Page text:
Buildings are responsible for 40% of the CO2 emissions in the EU. To decarbonise this sector, the European Commission is considering introducing a carbon price. This workshop will look into the opportunities and challenges of this policy, looking at the German case as a first mover in Europe.
Buildings are responsible for 40% of the CO2 emissions in the European Union. According to the Renovation Wave Communication, to achieve the 55% GHG emissions reduction target by 2030, the EU should reduce buildings’ greenhouse gas emissions by 60%. This can only be achieved by at least doubling the renovation rate as soon as possible. In addition to a substantial recast of the Energy Performance of Buildings Directive (EPBD), the European Commission is also considering to review the Emissions Trading System, including an extension to buildings. The “Fit for 55” package announced for July 2021 will likely see a proposal to cover sectors such as buildings and road transport by an emissions trading scheme. In the context of the building sector, however, some particularities require thorough assessment, such as the low price-elasticity of energy demand, the ownership structure of buildings, and the split incentives dilemma. So what should be the contribution of a carbon price in the policy mix for a decarbonised building sector? Can it trigger a Renovation Wave and a switch to fully renewable heating? What needs to be kept in mind when designing a new carbon pricing scheme for buildings?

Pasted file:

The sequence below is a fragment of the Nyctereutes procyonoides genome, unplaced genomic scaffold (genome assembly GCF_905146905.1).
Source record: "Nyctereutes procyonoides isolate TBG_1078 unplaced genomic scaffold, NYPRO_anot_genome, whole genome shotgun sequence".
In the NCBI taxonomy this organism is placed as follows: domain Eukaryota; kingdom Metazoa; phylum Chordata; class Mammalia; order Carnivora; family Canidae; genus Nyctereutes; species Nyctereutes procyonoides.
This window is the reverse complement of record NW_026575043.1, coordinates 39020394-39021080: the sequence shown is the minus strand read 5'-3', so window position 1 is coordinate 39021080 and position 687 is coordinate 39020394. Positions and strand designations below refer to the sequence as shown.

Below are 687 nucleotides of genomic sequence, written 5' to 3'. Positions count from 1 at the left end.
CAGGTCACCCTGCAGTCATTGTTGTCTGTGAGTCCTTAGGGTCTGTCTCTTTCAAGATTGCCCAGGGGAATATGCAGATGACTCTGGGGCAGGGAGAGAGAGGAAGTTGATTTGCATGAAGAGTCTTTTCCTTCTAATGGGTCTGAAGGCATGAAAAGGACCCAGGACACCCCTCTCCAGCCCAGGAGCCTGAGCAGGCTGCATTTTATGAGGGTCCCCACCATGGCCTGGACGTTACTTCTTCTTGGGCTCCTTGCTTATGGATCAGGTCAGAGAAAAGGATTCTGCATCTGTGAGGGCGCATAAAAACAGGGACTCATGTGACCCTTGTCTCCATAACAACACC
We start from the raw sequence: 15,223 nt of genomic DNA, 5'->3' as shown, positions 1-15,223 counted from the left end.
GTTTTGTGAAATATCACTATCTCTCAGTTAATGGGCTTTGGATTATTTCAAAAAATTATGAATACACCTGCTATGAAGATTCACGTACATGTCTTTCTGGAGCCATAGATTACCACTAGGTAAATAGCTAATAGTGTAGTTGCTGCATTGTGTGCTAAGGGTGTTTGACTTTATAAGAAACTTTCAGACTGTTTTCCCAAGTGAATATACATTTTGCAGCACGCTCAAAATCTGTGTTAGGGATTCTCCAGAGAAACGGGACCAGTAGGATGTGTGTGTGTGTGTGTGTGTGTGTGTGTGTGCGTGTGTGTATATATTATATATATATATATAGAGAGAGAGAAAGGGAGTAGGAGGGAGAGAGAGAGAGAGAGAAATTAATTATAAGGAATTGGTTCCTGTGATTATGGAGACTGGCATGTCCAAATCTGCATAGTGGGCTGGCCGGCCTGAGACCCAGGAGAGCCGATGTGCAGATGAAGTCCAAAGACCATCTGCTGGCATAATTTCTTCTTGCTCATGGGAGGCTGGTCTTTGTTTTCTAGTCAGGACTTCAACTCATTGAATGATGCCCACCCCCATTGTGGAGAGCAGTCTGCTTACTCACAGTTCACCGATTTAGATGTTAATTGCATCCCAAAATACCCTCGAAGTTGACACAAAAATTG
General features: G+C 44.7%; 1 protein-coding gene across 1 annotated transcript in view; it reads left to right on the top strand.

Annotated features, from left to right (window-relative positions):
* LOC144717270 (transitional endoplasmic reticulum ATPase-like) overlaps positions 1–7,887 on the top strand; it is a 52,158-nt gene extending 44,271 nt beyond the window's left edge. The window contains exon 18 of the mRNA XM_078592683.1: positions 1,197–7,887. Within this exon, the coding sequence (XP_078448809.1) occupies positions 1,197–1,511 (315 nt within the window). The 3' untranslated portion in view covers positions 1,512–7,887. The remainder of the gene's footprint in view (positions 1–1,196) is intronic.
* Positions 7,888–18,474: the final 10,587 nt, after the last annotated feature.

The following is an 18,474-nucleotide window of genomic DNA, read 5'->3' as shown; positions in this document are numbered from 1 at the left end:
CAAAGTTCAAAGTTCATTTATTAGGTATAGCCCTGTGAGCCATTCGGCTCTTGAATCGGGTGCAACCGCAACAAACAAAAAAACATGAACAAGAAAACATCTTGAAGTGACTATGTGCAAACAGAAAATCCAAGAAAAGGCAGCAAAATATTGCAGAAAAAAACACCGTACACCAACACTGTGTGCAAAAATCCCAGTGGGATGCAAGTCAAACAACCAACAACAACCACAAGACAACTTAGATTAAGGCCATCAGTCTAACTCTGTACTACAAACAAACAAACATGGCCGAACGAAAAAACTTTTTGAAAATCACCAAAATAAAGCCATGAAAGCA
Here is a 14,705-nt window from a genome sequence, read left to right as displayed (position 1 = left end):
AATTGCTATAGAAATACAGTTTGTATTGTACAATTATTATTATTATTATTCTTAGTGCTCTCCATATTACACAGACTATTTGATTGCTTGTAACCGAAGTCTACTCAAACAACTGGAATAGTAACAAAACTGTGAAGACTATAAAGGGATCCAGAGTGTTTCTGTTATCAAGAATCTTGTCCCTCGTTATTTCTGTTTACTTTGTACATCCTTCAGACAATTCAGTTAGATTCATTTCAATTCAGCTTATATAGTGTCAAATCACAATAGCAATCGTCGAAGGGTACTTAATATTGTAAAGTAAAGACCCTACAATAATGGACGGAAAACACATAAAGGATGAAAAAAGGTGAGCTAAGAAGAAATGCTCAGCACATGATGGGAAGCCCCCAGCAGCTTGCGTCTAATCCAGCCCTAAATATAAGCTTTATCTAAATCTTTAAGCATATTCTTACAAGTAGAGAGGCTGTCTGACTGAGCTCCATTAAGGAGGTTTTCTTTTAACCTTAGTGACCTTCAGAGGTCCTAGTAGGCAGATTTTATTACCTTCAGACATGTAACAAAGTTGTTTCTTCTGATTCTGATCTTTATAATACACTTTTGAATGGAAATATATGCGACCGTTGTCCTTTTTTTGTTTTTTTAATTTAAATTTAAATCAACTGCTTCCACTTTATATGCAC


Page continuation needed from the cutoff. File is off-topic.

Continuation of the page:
This workshop that we co-organise with the the German Business Initiative for Energy Efficiency (DENEFF), will dive into the subject of carbon pricing in buildings by looking at lessons from Germany, where a recently launched carbon pricing scheme for buildings is hotly debated.